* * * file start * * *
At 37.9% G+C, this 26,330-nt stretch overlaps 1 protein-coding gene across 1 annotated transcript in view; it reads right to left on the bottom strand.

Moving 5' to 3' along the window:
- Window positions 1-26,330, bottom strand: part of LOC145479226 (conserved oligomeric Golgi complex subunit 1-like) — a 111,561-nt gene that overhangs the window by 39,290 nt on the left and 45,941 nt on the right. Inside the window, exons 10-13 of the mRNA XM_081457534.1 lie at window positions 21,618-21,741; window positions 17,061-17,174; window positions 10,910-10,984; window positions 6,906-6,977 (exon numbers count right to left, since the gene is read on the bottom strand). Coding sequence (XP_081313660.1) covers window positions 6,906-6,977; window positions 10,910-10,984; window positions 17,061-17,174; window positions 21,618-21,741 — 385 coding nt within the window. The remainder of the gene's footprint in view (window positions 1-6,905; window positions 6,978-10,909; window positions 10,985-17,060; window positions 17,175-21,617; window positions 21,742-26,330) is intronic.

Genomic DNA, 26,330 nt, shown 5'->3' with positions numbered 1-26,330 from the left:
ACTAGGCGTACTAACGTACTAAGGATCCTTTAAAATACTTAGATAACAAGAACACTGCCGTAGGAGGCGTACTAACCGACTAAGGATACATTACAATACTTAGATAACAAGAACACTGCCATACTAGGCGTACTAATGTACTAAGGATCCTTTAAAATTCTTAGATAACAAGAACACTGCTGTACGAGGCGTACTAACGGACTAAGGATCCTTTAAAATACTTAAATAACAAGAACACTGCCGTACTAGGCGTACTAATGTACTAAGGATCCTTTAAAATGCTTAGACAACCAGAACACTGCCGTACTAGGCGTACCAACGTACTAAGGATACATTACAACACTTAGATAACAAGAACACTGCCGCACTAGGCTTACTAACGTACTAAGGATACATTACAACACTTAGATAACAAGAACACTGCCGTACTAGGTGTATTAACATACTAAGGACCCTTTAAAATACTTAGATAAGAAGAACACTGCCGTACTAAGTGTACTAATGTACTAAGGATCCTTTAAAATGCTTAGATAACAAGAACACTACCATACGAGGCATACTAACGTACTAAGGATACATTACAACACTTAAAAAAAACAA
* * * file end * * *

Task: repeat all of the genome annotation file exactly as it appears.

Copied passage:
At 37.9% G+C, this 26,330-nt stretch overlaps 1 protein-coding gene across 1 annotated transcript in view; it reads right to left on the bottom strand.

Moving 5' to 3' along the window:
- Window positions 1-26,330, bottom strand: part of LOC145479226 (conserved oligomeric Golgi complex subunit 1-like) — a 111,561-nt gene that overhangs the window by 39,290 nt on the left and 45,941 nt on the right. Inside the window, exons 10-13 of the mRNA XM_081457534.1 lie at window positions 21,618-21,741; window positions 17,061-17,174; window positions 10,910-10,984; window positions 6,906-6,977 (exon numbers count right to left, since the gene is read on the bottom strand). Coding sequence (XP_081313660.1) covers window positions 6,906-6,977; window positions 10,910-10,984; window positions 17,061-17,174; window positions 21,618-21,741 — 385 coding nt within the window. The remainder of the gene's footprint in view (window positions 1-6,905; window positions 6,978-10,909; window positions 10,985-17,060; window positions 17,175-21,617; window positions 21,742-26,330) is intronic.

Genomic DNA, 26,330 nt, shown 5'->3' with positions numbered 1-26,330 from the left:
ACTAGGCGTACTAACGTACTAAGGATCCTTTAAAATACTTAGATAACAAGAACACTGCCGTAGGAGGCGTACTAACCGACTAAGGATACATTACAATACTTAGATAACAAGAACACTGCCATACTAGGCGTACTAATGTACTAAGGATCCTTTAAAATTCTTAGATAACAAGAACACTGCTGTACGAGGCGTACTAACGGACTAAGGATCCTTTAAAATACTTAAATAACAAGAACACTGCCGTACTAGGCGTACTAATGTACTAAGGATCCTTTAAAATGCTTAGACAACCAGAACACTGCCGTACTAGGCGTACCAACGTACTAAGGATACATTACAACACTTAGATAACAAGAACACTGCCGCACTAGGCTTACTAACGTACTAAGGATACATTACAACACTTAGATAACAAGAACACTGCCGTACTAGGTGTATTAACATACTAAGGACCCTTTAAAATACTTAGATAAGAAGAACACTGCCGTACTAAGTGTACTAATGTACTAAGGATCCTTTAAAATGCTTAGATAACAAGAACACTACCATACGAGGCATACTAACGTACTAAGGATACATTACAACACTTAAAAAAAACAA